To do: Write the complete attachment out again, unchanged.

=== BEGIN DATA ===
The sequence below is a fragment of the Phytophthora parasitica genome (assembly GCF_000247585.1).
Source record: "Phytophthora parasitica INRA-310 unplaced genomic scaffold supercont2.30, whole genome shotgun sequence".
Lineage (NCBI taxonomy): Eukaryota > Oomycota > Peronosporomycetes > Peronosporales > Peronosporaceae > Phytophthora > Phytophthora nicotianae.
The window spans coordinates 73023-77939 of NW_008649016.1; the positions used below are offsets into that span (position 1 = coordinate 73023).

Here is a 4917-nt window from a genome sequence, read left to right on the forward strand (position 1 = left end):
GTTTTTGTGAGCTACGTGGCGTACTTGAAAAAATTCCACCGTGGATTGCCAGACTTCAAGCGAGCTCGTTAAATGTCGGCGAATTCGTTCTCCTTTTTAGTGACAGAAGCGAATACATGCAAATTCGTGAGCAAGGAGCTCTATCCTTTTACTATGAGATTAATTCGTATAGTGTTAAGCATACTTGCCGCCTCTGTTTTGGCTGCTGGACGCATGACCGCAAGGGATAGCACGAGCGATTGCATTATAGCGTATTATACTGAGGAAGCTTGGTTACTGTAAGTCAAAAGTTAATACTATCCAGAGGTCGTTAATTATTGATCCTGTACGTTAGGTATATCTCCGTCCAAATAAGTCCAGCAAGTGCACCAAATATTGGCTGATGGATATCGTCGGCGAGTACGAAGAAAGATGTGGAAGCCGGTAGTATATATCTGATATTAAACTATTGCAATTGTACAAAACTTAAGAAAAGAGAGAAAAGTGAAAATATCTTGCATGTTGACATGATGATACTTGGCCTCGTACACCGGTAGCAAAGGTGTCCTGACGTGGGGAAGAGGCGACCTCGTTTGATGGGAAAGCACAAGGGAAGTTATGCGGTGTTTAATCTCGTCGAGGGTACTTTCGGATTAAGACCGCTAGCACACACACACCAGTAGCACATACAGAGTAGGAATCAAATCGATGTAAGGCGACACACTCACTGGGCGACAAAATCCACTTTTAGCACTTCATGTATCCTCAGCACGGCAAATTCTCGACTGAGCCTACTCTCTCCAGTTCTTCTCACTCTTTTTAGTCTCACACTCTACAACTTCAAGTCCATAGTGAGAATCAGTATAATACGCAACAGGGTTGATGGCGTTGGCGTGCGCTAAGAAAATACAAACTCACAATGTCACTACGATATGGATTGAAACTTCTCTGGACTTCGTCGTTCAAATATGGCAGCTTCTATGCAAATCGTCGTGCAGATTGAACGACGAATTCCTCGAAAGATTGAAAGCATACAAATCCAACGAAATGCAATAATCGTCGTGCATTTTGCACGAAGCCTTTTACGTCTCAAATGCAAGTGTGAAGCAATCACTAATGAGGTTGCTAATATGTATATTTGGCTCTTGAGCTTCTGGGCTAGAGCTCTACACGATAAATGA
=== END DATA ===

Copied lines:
The sequence below is a fragment of the Phytophthora parasitica genome (assembly GCF_000247585.1).
Source record: "Phytophthora parasitica INRA-310 unplaced genomic scaffold supercont2.30, whole genome shotgun sequence".
Lineage (NCBI taxonomy): Eukaryota > Oomycota > Peronosporomycetes > Peronosporales > Peronosporaceae > Phytophthora > Phytophthora nicotianae.
The window spans coordinates 73023-77939 of NW_008649016.1; the positions used below are offsets into that span (position 1 = coordinate 73023).

Here is a 4917-nt window from a genome sequence, read left to right on the forward strand (position 1 = left end):
GTTTTTGTGAGCTACGTGGCGTACTTGAAAAAATTCCACCGTGGATTGCCAGACTTCAAGCGAGCTCGTTAAATGTCGGCGAATTCGTTCTCCTTTTTAGTGACAGAAGCGAATACATGCAAATTCGTGAGCAAGGAGCTCTATCCTTTTACTATGAGATTAATTCGTATAGTGTTAAGCATACTTGCCGCCTCTGTTTTGGCTGCTGGACGCATGACCGCAAGGGATAGCACGAGCGATTGCATTATAGCGTATTATACTGAGGAAGCTTGGTTACTGTAAGTCAAAAGTTAATACTATCCAGAGGTCGTTAATTATTGATCCTGTACGTTAGGTATATCTCCGTCCAAATAAGTCCAGCAAGTGCACCAAATATTGGCTGATGGATATCGTCGGCGAGTACGAAGAAAGATGTGGAAGCCGGTAGTATATATCTGATATTAAACTATTGCAATTGTACAAAACTTAAGAAAAGAGAGAAAAGTGAAAATATCTTGCATGTTGACATGATGATACTTGGCCTCGTACACCGGTAGCAAAGGTGTCCTGACGTGGGGAAGAGGCGACCTCGTTTGATGGGAAAGCACAAGGGAAGTTATGCGGTGTTTAATCTCGTCGAGGGTACTTTCGGATTAAGACCGCTAGCACACACACACCAGTAGCACATACAGAGTAGGAATCAAATCGATGTAAGGCGACACACTCACTGGGCGACAAAATCCACTTTTAGCACTTCATGTATCCTCAGCACGGCAAATTCTCGACTGAGCCTACTCTCTCCAGTTCTTCTCACTCTTTTTAGTCTCACACTCTACAACTTCAAGTCCATAGTGAGAATCAGTATAATACGCAACAGGGTTGATGGCGTTGGCGTGCGCTAAGAAAATACAAACTCACAATGTCACTACGATATGGATTGAAACTTCTCTGGACTTCGTCGTTCAAATATGGCAGCTTCTATGCAAATCGTCGTGCAGATTGAACGACGAATTCCTCGAAAGATTGAAAGCATACAAATCCAACGAAATGCAATAATCGTCGTGCATTTTGCACGAAGCCTTTTACGTCTCAAATGCAAGTGTGAAGCAATCACTAATGAGGTTGCTAATATGTATATTTGGCTCTTGAGCTTCTGGGCTAGAGCTCTACACGATAAATGA